Introduction to Blog

I launched the website and the Blog after having spoken to government officials, political analysts and security experts specializing in South Asian affairs from three continents. The feedback was uniformly consistent. The bottom line is that when Kashmiris are suffering and the world has its own set of priorities, we need to find ways to help each other. We must be realistic, go beyond polemics and demagoguery, and propose innovative ideas that will bring peace, justice and prosperity in all of Jammu and Kashmir.

The author had two reasons to create this blog. First, it was to address the question that was being asked repeatedly, especially, by journalists and other observers in the U.S., U.K., and Canada, inquiring whether the Kashmiri society was concerned about social, cultural and environmental challenges in the valley given that only political upheaval and violence were reported or highlighted by media.

Second, the author has covered the entire spectrum of societal issues and challenges facing Kashmiri people over an 8-year period with the exception of politics given that politics gets all the exposure at the expense of REAL CHALLENGES that will likely result in irreversible degradation in the quality of life and the standard of living for future generations of Kashmiris to come.

The author stopped adding additional material to the Blog once it was felt that most, if not all, concerns, challenges and issues facing the Kashmiri society are cataloged in the Blog. There are over 1900 entries in the Blog and most commentaries include short biographical sketches of authors to bring readers close to the essence of Kashmir. Unfortunately, the 8-year assessment also indicates that neither Kashmiri civil society, nor intellectuals or political leadership have any inclination or enthusiasm in pursuing issues that do not coincide with their vested political agendas. What it means for the future of Kashmiri children and their children is unfathomable. But the evidence is all laid out.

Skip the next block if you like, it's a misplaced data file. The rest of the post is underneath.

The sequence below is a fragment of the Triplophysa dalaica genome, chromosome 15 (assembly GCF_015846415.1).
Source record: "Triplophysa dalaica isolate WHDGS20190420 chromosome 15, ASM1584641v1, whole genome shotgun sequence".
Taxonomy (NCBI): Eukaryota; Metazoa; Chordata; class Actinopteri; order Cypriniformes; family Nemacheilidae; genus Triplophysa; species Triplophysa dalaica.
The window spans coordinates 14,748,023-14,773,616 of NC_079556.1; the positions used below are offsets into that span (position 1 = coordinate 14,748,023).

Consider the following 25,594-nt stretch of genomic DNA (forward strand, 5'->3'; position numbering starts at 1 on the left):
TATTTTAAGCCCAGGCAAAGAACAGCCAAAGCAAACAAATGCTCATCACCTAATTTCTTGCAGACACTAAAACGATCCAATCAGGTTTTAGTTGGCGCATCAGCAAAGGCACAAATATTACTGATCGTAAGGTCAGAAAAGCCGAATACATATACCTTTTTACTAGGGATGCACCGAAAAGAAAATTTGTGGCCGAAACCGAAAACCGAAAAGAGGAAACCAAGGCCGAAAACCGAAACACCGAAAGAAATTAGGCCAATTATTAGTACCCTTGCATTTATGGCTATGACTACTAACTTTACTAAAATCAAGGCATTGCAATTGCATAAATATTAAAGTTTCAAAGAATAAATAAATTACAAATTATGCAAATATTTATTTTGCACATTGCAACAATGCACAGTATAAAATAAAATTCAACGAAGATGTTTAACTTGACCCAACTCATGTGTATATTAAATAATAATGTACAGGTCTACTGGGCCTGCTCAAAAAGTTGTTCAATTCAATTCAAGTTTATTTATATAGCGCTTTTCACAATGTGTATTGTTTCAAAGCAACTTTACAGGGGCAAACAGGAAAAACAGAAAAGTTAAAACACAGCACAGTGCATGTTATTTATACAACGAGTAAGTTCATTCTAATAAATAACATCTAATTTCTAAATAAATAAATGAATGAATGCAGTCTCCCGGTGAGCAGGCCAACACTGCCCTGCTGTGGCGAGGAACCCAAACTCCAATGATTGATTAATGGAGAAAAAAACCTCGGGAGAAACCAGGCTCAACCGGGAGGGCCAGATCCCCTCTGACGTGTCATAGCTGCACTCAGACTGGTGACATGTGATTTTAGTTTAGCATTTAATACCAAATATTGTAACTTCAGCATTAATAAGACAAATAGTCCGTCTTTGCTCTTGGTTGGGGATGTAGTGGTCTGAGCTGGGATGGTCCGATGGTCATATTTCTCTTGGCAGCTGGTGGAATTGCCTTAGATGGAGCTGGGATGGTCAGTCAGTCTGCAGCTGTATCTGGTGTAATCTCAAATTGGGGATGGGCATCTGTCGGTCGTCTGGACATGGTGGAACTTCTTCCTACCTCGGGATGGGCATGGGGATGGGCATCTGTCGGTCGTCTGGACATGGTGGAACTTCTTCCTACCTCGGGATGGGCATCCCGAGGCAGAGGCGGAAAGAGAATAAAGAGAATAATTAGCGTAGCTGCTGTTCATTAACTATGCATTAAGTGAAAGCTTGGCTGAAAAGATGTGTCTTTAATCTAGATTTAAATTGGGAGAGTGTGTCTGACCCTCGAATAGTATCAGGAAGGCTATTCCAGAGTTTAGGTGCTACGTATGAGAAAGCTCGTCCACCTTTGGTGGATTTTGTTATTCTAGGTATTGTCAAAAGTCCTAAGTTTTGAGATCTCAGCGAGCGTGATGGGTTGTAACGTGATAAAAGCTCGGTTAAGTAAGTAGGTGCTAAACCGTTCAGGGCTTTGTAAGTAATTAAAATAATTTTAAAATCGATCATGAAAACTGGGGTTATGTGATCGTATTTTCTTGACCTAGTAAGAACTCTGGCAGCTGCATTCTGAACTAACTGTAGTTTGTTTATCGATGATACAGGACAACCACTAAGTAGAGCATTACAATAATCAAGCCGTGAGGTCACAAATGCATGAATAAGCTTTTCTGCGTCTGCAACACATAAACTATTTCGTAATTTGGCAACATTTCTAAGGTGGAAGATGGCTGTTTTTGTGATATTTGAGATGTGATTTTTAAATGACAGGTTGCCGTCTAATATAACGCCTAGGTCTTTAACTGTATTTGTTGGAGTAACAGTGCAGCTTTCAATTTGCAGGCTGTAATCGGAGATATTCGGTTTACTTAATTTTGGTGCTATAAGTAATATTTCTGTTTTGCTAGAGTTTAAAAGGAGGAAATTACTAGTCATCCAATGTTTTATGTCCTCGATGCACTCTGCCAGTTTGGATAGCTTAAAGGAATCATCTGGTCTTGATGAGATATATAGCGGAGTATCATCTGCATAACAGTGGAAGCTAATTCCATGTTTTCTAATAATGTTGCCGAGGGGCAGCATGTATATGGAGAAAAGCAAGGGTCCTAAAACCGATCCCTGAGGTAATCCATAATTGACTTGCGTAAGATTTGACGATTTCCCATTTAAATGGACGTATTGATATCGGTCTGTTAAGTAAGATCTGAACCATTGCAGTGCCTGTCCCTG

This Blog is a reality check on Kashmir. It is a historical record of how Kashmir lost its way.

Vijay Sazawal, Ph.D.

Sunday, May 25, 2008

Absolutely Brilliant: An Idea called the Srinagar Stock Exchange

Aaatif wonders if J&K Government is serious enough about improving state's economy to try a radically different approach

(Mr. Aaatif Ahmad Mehjoor, 25, was born in Srinagar. He received his primary education in London and Srinagar, with the final two years at the Burn Hall School. He attended Ernest Blevin College London in 1999-2001, King's College London in 2001-2004, and the University of Oxford in 2004-2005. A lawyer by profession, he has received academic awards from the Arts and Humanities Board for Post-graduate Study, and the Judges & Silks Award for Highest Honours in the LLB. He is an Associate of the Securities and Investment Institute, London, and Barrister of Lincoln's Inn. His personal interests are: financial markets & investment, Kashmir, cricket, and ancient history & archaeology.)

Srinagar Stock Exchange

Economic development and job creation would be top priorities for any government that comes to power in the upcoming elections. However, hardly any of the major political parties have come up with any fresh, innovative ideas about overhauling Kashmir’s ailing economy. The focus is on job creation and reducing unemployment amongst Kashmir’s English-speaking graduates and post-graduates. Yet, nearly all the parties are still trapped in the outdated economic thinking that has prevented Kashmir’s economy from growing as fast as it could.

Creating more government jobs that are paid for by Indian money is not the way to reduce unemployment or uplift the economy. It is the private sector that needs to grow.